# Presenting Data: How to Communicate Your Message Effectively

## Books

Poor presentation of data is everywhere; basic principles are forgotten or ignored. As a result, audiences are presented with confusing tables and charts that do not make immediate sense. This book is intended to be read by all who present data in any form.

The author, a chartered statistician who has run many courses on the subject of data presentation, presents numerous examples alongside an explanation of how improvements can be made and basic principles to adopt. He advocates following four key ‘C’ words in all messages: Clear, Concise, Correct and Consistent. Following the principles in the book will lead to clearer, simpler and easier to understand messages which can then be assimilated faster. Anyone from student to researcher, journalist to policy adviser, charity worker to government statistician, will benefit from reading this book. More importantly, it will also benefit the recipients of the presented data.

‘Ed Swires-Hennessy, a recognised expert in the presentation of statistics, explains and clearly describes a set of “principles” of clear and objective statistical communication. This book should be required reading for all those who present statistics.’
Richard Laux, UK Statistics Authority

‘I think this is a fantastic book and hope everyone who presents data or statistics makes time to read it first.’
David Marder, Chief Media Adviser, Office for National Statistics, UK

‘Ed’s book makes his tried-and-tested material widely available to anyone concerned with understanding and presenting data. It is full of interesting insights, is highly practical and packed with sensible suggestions and nice ideas that you immediately want to try out.’
Dr Shirley Coleman, Principal Statistician, Industrial Statistics Research Unit, School of Mathematics and Statistics, Newcastle University, UK

List of Tables vii

List of Figures ix

Introduction xiii

Preface xvii

Acknowledgements xix

1 Understanding number 1

1.1 Thousands separator 2

1.2 Decimal separator 3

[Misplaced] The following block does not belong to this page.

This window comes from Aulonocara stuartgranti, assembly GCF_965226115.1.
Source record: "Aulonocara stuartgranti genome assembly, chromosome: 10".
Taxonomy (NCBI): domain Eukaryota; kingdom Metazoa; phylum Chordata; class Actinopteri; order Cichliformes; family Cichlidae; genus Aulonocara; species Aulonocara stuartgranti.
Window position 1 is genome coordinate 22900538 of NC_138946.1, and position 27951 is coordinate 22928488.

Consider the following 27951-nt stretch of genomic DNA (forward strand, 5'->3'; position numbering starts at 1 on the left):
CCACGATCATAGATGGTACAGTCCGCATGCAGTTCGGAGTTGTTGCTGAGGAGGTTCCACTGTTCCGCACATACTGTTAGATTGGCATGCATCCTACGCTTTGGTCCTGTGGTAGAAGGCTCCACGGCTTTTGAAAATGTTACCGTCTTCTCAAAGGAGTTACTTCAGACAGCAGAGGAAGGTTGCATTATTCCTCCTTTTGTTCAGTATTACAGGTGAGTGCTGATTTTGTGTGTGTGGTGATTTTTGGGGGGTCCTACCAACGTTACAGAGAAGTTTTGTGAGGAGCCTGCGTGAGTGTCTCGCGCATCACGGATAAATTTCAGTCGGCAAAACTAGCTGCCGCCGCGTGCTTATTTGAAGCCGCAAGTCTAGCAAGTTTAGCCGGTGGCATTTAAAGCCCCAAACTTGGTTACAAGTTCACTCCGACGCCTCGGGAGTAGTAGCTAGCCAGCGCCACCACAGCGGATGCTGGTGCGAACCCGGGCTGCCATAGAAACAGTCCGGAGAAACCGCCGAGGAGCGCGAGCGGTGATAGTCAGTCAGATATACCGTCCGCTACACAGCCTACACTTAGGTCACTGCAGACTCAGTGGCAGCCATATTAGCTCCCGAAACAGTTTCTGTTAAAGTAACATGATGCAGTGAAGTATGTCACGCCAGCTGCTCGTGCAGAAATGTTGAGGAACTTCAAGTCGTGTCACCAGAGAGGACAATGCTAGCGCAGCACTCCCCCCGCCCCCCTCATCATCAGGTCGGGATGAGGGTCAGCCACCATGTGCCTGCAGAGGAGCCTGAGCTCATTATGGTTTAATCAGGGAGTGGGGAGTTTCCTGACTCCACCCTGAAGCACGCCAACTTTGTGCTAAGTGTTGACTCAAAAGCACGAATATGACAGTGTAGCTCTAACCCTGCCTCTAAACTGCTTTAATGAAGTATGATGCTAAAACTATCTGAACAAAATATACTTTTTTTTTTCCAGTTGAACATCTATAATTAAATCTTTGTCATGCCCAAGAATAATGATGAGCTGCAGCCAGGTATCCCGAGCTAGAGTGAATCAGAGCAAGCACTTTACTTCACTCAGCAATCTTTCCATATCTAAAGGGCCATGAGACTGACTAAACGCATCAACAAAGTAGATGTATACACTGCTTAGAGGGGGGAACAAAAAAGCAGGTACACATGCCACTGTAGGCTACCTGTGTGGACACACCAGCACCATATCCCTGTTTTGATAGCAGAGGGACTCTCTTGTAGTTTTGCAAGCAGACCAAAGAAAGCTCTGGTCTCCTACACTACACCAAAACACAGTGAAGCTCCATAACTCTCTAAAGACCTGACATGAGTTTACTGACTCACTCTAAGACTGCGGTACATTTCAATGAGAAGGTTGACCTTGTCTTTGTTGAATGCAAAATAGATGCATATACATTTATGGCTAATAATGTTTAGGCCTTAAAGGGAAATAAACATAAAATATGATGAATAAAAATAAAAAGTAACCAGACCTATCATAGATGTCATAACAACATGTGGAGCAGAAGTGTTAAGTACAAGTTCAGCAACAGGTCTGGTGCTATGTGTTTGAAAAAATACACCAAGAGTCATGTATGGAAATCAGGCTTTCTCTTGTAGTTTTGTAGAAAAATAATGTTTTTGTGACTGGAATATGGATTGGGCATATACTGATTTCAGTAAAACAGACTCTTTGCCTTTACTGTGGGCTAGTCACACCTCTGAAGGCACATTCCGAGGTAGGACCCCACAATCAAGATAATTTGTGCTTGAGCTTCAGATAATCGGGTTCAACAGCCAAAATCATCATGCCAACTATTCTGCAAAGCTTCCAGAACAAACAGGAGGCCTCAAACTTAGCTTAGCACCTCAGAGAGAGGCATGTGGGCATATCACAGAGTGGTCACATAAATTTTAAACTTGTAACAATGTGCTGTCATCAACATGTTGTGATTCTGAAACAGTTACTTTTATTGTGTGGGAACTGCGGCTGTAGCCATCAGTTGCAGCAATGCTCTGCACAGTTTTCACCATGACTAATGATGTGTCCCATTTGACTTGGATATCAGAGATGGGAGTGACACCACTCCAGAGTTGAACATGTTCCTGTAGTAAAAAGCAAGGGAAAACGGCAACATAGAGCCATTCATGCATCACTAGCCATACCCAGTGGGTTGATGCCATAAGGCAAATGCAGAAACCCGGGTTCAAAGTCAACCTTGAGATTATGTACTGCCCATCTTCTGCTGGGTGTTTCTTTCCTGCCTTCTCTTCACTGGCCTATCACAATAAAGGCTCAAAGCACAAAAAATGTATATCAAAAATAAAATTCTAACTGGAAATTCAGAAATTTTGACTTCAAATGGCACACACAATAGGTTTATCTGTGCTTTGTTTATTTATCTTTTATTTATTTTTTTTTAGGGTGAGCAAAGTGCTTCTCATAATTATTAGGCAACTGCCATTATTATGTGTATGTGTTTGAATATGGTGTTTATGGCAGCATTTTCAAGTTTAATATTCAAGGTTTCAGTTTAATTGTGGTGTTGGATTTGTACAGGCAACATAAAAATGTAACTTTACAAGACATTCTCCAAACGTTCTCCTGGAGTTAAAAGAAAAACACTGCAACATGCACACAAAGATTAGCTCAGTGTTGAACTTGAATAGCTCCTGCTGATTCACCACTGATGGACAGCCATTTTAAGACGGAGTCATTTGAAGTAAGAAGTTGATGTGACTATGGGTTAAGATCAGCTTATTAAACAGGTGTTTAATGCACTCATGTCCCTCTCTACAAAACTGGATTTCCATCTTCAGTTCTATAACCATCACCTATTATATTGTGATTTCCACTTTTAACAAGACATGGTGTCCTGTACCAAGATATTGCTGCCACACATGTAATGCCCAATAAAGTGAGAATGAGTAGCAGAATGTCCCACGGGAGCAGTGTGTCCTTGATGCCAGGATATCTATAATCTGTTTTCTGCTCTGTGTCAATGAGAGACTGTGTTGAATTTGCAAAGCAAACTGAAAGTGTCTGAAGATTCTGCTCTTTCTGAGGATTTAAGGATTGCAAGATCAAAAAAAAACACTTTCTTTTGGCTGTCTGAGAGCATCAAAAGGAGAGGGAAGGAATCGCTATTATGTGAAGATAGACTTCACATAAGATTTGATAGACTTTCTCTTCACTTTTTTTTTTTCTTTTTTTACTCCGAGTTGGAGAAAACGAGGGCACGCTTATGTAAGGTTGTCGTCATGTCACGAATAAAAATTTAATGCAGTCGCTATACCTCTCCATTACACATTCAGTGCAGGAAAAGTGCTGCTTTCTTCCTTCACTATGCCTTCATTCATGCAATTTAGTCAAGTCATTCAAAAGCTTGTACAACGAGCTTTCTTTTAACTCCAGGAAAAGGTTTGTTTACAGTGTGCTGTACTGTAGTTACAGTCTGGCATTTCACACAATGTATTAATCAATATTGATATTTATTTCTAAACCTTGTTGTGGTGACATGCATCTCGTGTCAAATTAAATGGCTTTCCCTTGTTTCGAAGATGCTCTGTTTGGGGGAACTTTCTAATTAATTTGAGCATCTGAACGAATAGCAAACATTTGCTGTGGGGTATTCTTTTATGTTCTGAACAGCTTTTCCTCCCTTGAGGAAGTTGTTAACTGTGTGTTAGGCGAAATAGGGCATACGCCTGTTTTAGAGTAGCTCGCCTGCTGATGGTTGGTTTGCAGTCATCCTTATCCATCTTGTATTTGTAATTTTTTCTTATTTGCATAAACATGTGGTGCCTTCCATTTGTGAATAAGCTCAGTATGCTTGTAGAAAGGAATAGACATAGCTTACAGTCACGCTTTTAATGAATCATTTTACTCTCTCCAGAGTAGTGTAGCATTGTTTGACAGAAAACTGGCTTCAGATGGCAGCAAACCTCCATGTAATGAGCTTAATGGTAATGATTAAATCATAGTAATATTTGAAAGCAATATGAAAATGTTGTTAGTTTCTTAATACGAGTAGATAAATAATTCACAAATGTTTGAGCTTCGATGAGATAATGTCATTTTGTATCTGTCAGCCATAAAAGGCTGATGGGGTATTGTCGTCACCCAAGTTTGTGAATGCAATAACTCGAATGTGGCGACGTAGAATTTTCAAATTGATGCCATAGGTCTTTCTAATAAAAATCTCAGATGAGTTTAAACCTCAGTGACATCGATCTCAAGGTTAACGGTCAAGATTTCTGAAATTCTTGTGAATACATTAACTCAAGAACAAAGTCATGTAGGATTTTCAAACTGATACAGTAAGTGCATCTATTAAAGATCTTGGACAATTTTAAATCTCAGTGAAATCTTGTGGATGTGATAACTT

1.3 Level of detail in comparisons 4

1.4 Justification of data 5

1.5 Basic rounding 7

1.6 Effective rounding 9

Notes 16

2 Tables 17

2.1 Position of totals in tables 17

2.2 What is a table? 19

2.3 Reference tables 19

2.4 Summary tables 22

2.5 How tables are read 24

2.6 Layout of data in tables 25

2.7 Capital letters for table titles and headings in tables 29

2.8 Use of bold typeface 30

2.9 Use of gridlines and other lines in tables 30

Notes 31

3 Charts (bar charts, histograms, pie charts, graphs) 33

3.1 How the user interprets charts 33

3.2 Written aims for charts 35

3.3 Scale definition and display 37

3.4 Difference between bar charts and histograms 49

3.5 Pie chart principles 51

3.6 Issues with pie charts 55

3.7 Graph principles 63

3.8 Issues with graphs 64

3.9 Pictogram principles 79

3.10 Comparative charts: Multiple pies, multiple bar charts, double scale graphs 82

3.11 Graphics 88

3.12 Three-dimensional charts 90

Notes 92

4 Numbers in text 93

4.1 Numbers written as text 94

4.1.1 Correct numbers 94

4.1.2 Clear numbers 94

4.1.3 Concise numbers 95

4.1.4 Consistent numbers 96

4.2 Ordering of data 97

4.3 Technical terms 98

4.4 Plain language 100

4.5 Emotive language 102

4.6 Key messages 103

Notes 105

5 Data presentation on the Internet 107

5.1 The early years 110

5.2 Statistics on CD-ROMs 113

5.3 Data on the Internet 116

5.4 Charts on the Internet 120

5.5 Text on the Internet 128

Notes 130

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Published features on StatisticsViews.com are checked for statistical accuracy by a panel from the European Network for Business and Industrial Statistics (ENBIS)   to whom Wiley and StatisticsViews.com express their gratitude. This panel are: Ron Kenett, David Steinberg, Shirley Coleman, Irena Ograjenšek, Fabrizio Ruggeri, Rainer Göb, Philippe Castagliola, Xavier Tort-Martorell, Bart De Ketelaere, Antonio Pievatolo, Martina Vandebroek, Lance Mitchell, Gilbert Saporta, Helmut Waldl and Stelios Psarakis.